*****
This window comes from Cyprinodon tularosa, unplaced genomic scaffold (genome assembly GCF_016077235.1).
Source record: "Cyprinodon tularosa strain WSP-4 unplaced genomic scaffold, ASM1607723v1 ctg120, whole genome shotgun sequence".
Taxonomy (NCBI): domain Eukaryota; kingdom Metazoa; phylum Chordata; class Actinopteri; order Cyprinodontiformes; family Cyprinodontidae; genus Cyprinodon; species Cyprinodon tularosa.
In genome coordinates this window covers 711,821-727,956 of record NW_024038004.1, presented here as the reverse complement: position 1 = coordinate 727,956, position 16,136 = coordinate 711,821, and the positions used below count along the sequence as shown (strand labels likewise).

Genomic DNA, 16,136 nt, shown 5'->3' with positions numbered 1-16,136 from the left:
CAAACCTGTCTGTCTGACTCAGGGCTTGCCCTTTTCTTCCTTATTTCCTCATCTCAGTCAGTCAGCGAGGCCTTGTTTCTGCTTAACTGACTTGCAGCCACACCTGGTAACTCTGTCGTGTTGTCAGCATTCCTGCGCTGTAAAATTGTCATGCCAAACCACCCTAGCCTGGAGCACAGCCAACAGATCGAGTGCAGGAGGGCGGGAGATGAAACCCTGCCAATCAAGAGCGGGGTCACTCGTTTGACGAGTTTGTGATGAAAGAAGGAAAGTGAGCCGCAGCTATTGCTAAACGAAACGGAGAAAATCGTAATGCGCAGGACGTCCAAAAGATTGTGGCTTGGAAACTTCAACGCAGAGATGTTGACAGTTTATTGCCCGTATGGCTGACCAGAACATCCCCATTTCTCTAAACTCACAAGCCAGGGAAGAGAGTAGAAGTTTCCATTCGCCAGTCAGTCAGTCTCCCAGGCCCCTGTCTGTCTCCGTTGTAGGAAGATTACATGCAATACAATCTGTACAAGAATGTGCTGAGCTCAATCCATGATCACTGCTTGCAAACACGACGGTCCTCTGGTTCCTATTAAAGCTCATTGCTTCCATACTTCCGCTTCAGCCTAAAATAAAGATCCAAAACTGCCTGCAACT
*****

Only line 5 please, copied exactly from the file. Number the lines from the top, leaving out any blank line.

Genomic DNA, 16,136 nt, shown 5'->3' with positions numbered 1-16,136 from the left: